Show promoter Cartwright has stolen the songs that Frank wrote while he was in the big house. The boys go to Cartwright to get Frank credit for his work, and Cartwright has them arrested ...
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Tommy Williams desperately wants to get to Broadway, but as he is only singing in a spaghetti house for tips he is a long way off. He meets Penny Morris, herself no mean singer, and through... See full summary »
A contrived misunderstanding leads to the breakup of a songwriter and his fiancée. She returns to work as a gym teacher at an all-girls school, but a legal loophole allows the man to enroll as one of her students.
A remake of Robert Montgomery's 1934 hit Hide-Out, this superb film directed by Robert B. Sinclair (known for his classic Broadway productions of The Philadelphia Story, Dodsworth and Pride... See full summary »
Robert B. Sinclair
Lee White, recently married to Katherine Bryant, eyes a vacation from marital responsibilities when Katherine goes out of town to attend a friend's wedding. But he soon becomes bored and ... See full summary »
A brilliant but impoverished writer, who is a pacifist, goes to work for a publisher and writes anti-war editorials. When he discovers that the publisher has betrayed him and is in league ... See full summary »
Show promoter Cartwright has stolen the songs that Frank wrote while he was in the big house. The boys go to Cartwright to get Frank credit for his work, and Cartwright has them arrested for extortion, of which they are innocent. Luckily, they are in the same paddy wagon as Pete and when his gang springs Pete, the boys are sprung. The only way that they can prove now that the songs are Frank's is to put on a show before Cartwright show 'Melody for You' opens. The boys and Patsy find a theater, paint the scenery and put all the kids in the neighborhood to work on the show. Pete Detroit makes sure that Cartwright's show does not open on the same night and that his cabs bring in an audience. Written by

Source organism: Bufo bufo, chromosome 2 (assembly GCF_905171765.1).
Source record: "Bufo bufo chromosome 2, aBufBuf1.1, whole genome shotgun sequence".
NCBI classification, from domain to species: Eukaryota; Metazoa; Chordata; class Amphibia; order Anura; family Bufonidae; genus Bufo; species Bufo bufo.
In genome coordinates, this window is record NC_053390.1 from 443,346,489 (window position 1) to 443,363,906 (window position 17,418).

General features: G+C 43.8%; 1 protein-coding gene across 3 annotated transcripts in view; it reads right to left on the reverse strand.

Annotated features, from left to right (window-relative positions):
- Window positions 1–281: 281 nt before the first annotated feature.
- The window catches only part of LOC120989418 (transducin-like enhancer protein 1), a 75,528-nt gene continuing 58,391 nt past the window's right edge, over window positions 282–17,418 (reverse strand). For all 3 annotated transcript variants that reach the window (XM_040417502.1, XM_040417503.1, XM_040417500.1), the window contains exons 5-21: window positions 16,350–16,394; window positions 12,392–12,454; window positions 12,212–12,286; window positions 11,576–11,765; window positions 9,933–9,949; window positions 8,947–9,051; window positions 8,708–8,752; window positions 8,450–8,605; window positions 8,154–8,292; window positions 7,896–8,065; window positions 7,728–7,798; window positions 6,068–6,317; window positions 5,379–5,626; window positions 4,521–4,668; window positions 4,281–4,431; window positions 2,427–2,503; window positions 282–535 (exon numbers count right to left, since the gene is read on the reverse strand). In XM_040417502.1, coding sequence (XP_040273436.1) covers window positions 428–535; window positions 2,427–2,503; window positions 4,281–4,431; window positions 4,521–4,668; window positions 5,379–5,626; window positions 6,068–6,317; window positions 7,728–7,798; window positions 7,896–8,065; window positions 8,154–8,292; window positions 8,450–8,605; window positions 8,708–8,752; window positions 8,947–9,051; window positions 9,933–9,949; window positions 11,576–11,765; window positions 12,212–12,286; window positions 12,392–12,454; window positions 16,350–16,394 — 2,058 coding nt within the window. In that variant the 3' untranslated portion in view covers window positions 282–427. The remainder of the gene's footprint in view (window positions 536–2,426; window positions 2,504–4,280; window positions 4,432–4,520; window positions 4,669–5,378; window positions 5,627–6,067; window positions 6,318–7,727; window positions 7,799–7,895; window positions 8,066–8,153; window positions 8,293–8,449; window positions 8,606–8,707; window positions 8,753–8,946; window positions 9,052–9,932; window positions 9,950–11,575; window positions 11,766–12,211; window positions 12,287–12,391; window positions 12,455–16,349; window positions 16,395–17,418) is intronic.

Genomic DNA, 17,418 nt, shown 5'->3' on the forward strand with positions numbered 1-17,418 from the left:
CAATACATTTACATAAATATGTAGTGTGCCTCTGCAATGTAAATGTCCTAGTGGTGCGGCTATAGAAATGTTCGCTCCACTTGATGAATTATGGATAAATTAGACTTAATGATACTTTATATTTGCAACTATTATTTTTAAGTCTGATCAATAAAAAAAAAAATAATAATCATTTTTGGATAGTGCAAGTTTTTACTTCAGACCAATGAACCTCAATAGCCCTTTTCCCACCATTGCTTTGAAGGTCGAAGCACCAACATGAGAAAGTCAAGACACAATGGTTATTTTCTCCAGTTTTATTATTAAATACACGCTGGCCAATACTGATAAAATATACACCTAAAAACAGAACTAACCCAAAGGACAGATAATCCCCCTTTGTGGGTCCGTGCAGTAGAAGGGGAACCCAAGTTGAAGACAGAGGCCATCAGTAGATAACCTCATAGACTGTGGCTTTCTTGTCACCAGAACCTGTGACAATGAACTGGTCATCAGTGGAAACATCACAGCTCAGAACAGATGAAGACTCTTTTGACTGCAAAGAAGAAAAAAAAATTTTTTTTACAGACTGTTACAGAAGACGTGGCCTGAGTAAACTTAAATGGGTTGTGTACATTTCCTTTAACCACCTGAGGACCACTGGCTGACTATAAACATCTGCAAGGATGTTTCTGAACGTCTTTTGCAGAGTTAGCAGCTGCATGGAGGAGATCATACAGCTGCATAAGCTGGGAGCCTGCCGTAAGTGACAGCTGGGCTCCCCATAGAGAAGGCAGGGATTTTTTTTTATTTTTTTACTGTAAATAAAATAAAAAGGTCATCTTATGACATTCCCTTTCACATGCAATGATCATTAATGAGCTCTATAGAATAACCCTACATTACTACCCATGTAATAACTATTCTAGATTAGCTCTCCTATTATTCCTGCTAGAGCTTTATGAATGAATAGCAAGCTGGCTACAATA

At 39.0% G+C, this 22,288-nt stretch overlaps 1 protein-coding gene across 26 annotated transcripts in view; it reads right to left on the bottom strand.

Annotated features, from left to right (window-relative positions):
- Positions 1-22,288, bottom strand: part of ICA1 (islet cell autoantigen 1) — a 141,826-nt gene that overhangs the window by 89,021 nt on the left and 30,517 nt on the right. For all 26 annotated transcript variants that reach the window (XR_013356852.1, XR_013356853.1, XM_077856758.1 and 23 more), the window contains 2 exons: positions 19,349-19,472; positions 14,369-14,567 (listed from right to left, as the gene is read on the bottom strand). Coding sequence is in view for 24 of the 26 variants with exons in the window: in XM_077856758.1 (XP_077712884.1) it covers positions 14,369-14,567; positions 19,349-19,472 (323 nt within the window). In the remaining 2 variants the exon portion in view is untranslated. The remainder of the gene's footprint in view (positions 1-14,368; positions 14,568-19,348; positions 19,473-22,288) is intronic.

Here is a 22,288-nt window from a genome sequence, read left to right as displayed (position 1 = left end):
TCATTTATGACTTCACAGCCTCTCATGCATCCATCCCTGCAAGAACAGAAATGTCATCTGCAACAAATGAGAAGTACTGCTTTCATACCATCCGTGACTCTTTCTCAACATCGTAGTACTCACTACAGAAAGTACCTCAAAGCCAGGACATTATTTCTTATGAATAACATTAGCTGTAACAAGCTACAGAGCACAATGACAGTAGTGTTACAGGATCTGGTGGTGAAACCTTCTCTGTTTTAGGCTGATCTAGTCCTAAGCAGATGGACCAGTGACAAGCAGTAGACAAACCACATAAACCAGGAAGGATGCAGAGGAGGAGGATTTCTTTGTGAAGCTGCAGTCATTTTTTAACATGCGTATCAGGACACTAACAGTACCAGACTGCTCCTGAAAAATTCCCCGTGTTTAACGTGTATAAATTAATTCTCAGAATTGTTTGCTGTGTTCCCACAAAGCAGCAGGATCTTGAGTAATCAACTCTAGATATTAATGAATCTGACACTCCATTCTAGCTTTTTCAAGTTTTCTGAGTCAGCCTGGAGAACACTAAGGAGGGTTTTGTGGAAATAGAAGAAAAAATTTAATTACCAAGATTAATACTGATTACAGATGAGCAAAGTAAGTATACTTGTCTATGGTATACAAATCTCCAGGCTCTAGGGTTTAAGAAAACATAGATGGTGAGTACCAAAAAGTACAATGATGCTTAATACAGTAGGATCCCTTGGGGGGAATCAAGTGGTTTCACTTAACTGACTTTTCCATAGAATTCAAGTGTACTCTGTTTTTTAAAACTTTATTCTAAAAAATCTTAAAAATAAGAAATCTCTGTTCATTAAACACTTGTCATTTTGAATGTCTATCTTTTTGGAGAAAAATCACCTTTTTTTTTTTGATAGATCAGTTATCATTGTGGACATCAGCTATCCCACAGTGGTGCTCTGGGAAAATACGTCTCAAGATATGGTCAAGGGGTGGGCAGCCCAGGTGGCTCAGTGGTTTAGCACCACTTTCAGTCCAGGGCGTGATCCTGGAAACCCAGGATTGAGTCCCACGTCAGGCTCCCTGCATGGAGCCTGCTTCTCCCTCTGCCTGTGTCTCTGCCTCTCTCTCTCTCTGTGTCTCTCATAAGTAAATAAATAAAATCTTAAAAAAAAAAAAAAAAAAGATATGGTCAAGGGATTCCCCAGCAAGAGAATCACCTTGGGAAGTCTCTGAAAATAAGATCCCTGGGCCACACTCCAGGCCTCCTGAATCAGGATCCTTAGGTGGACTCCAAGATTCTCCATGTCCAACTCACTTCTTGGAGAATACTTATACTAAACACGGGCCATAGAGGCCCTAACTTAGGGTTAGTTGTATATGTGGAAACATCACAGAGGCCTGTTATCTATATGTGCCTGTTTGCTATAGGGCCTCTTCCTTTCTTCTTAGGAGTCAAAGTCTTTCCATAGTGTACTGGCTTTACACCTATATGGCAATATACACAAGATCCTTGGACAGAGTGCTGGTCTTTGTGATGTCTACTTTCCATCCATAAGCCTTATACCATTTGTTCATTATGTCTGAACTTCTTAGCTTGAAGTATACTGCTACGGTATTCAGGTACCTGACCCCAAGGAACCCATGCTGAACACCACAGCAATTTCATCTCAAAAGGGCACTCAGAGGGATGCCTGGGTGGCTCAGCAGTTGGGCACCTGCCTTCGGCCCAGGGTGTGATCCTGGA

Tony Fontana <email@example.com>
This film received its initial television broadcasts in Los Angeles Thursday 30 May 1957 on KTTV (Channel 11) followed by Philadelphia Monday 10 June 1957 on WFIL (Channel 6); it first aired in San Francisco 23 September 1958 on KGO (Channel 7); its earliest documented telecast in New York City took place 9 May 1961 on WCBS (Channel 2). See more »
Hodge podge of a B-musical showcases Douglas McPhail's rich baritone...
Whatever points I give this one is strictly based on the talented DOUGLAS McPHAIL and his rich baritone singing the climactic number, "America". MGM obviously was grooming him for big time stardom that never came. He was a Nelson Eddy kind of baritone, stolid looking, rather humorless, but usually just given background roles in any of the studio's big films.
Here at least he takes the spotlight in the film's final number, a rousing tribute to Americana. But what precedes this is strictly hokum, a "let's put on the show" routine accompanied by some gangster stuff led by SHELDON LEONARD who gets off some typical '40s tough guy remarks. ("I'm gonna put him in opera if I gotta buy the joint," he says of McPhail.) Another amusing and typical '40s moment has Leonard landing in the same police patrol wagon with a few of the show biz kids, including LEO GORCEY. Another youngster takes one look at his suit and says, "If you get the hot seat, can I have that suit?"
VIRGINIA WEIDLER is totally wasted in the leading femme role as the daughter of a musician, but the cast is perked up by RAGS RAGLAND, MARGARET DUMONT, DARLA HOOD and especially young RAY McDONALD, who was a hoofer who ranked easily with Donald O'Connor as one of filmdom's best dancers.
Summing up: Unfortunately, never rises above its B-picture material, except for the climactic song celebrating America.
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